The gladiators became popular for fighting to the death (usually) in order to entertain the roman public, in fighting pits. They fought against other gladiators, prisoners, and even wild beasts. The name comes from “gladius” which is roman for “sword”, afterwards derived to “gladiator” (sword fighter).
The actual origin of the gladiatorial fight is not agreed upon, but it probably started sometime in the 3rd century B.C. during the Punic Wars. Not long after it became a big part of the roman tradition, as it was a means to entertain both the aristocrats and the common people. It started as a tribute to different things, like a celebration of a military success or for the funeral of important figures in order to honor their memories.
As the murderous games became more and more popular, gladiators were trained restlessly in special schools, becoming fighting machines with a single purpose: to kill. They were a very good business for politicians and the wealthy people. Slaves and war prisoners were often sold as gladiators, and the business quickly attracted large sums of money. The politicians also used the fights as a means to gather votes and praise from the commoners: if they managed to put on a good show with many gory fights, they became loved by the crowds. Many free men enrolled as gladiators for different reasons: they needed money or they wanted glory. Being a good fighter earned you high respect and adoration. The memory of some legendary gladiators fought its way through time, and nowadays everybody has heard of the likes of Spartacus. Many gladiators are still remembered, but the exploits of Spartacus and his men outrank by far any exploits of others. They managed to fight their way to freedom, killing their former owner and escaping from the arena. They continued to free more and more slaves, defeating all the roman soldiers sent to take them down. Throughout their journey, they managed to grow their numbers to nearly 70.000 men and women. Thanks to their experience with the fighting pits, many roman legions fell at their hands. They were eventually defeated by Marcus Licinius Crassus, who gathered an army of 50.000 well trained soldiers, and Spartacus was killed. Another famous gladiator worth mentioning is Crixus, a fearless fighter of Gallic origins who was undefeated in the pits. He was loved by the crowds and he served as Spartacus’s right hand in their famous escape.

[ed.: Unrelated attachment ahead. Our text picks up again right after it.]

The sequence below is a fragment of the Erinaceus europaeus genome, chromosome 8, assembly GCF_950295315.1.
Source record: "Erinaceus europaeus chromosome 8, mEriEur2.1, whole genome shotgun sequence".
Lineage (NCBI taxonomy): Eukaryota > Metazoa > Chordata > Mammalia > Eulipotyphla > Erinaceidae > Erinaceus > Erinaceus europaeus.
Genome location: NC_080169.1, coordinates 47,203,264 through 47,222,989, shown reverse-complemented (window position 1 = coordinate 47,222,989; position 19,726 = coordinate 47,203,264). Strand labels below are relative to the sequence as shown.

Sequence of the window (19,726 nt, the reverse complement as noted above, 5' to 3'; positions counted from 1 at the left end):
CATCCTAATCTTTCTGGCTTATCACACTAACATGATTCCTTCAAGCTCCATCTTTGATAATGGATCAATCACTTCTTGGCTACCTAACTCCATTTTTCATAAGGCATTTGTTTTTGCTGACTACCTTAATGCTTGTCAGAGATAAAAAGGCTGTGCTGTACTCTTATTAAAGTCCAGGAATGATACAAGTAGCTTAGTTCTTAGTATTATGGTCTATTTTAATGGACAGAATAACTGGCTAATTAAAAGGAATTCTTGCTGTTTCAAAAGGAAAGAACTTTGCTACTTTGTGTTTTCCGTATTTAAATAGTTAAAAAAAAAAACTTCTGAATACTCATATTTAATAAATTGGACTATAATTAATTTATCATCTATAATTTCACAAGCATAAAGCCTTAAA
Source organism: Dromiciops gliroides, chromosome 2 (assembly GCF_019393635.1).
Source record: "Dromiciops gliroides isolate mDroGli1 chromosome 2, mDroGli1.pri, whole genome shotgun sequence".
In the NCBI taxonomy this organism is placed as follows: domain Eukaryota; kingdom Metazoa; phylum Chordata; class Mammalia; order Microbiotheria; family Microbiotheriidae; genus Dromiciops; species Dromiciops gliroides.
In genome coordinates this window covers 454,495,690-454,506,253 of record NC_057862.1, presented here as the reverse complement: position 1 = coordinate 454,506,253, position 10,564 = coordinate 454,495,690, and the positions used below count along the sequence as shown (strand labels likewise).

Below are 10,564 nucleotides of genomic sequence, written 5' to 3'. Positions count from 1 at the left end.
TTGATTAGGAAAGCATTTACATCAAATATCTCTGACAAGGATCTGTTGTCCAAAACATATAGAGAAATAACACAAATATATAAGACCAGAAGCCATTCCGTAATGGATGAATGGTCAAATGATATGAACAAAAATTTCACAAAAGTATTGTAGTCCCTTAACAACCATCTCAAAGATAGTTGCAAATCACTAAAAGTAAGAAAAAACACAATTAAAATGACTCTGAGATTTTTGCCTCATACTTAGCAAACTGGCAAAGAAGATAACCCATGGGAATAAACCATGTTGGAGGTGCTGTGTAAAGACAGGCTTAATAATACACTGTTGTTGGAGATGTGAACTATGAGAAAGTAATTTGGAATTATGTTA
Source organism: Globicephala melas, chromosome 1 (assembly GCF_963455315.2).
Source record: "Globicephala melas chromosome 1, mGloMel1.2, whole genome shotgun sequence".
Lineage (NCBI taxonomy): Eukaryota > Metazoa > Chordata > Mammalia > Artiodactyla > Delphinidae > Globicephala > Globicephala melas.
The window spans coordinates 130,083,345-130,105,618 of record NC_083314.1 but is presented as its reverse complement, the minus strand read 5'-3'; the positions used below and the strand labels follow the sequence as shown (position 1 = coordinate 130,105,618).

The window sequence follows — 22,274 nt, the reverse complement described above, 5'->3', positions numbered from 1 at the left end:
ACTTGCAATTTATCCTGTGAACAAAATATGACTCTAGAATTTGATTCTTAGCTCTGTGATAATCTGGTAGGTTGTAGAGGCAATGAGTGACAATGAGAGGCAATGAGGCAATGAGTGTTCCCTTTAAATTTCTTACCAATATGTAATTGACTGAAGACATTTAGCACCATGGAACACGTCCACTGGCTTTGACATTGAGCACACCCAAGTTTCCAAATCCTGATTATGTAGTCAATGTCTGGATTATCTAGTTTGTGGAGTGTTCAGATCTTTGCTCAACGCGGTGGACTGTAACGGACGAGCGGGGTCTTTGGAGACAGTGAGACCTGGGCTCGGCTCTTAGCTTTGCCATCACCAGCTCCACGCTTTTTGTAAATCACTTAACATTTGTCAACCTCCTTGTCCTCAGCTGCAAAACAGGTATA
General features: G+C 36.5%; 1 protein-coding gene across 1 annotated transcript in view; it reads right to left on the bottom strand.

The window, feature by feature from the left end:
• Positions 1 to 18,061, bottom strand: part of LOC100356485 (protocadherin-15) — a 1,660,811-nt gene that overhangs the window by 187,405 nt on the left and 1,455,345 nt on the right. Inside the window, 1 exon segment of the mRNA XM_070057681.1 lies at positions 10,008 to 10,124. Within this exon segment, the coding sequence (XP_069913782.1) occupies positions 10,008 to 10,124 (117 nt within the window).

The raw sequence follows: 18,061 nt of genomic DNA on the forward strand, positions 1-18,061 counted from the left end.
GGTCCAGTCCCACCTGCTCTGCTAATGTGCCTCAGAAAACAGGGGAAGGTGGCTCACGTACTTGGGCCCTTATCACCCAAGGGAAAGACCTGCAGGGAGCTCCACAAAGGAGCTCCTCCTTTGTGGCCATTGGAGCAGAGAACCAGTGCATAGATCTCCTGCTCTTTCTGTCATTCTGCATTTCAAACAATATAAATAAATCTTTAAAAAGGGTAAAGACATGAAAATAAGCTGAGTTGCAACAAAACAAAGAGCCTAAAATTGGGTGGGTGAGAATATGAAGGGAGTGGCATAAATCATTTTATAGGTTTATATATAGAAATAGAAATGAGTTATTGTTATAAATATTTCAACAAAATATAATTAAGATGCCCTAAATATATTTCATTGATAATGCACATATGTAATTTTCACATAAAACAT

Because of its popularity, there are many feats related to the gladiatorial fights that are less known. For example, the gladiators were allowed to keep any gifts they might receive from the public during the fight. Also, as the sport evolved, so did the fighting styles: more than 30 different styles of gladiators could be identified. It wasn’t just a sword fight anymore. The “Retiarius” fought with a net and trident, while the “Dimachaerus” fought with two swords. These different styles were carefully paired in such way that the fight would be balanced and fair. The “Bestiarius” were actually beast-fighters, trained to fight wild animals and not other gladiators. Female gladiators also existed, first mention in 60 A.D., but without the same success as their male counterparts. Of course, knowing the nature of the romans, one would expect that these feminine fighters would conquer the public even faster than the men. But it wasn’t like that. They were usually mocked, and in 200 A.D. Septimius Severus banned the use of female fighters. As a popular custom before the fight, the gladiators were offered a meal of their choosing. The night before the fight, they were treated better than usual and they were given some things they were not usually allowed to have as a symbol of the fact that they are likely to die the following day.
The gladiatorial fights ended in 399 A.D., when Emperor Honorius ordered that no more were to take place. The last fight in Rome actually took place on the 1st of January 404 A.D.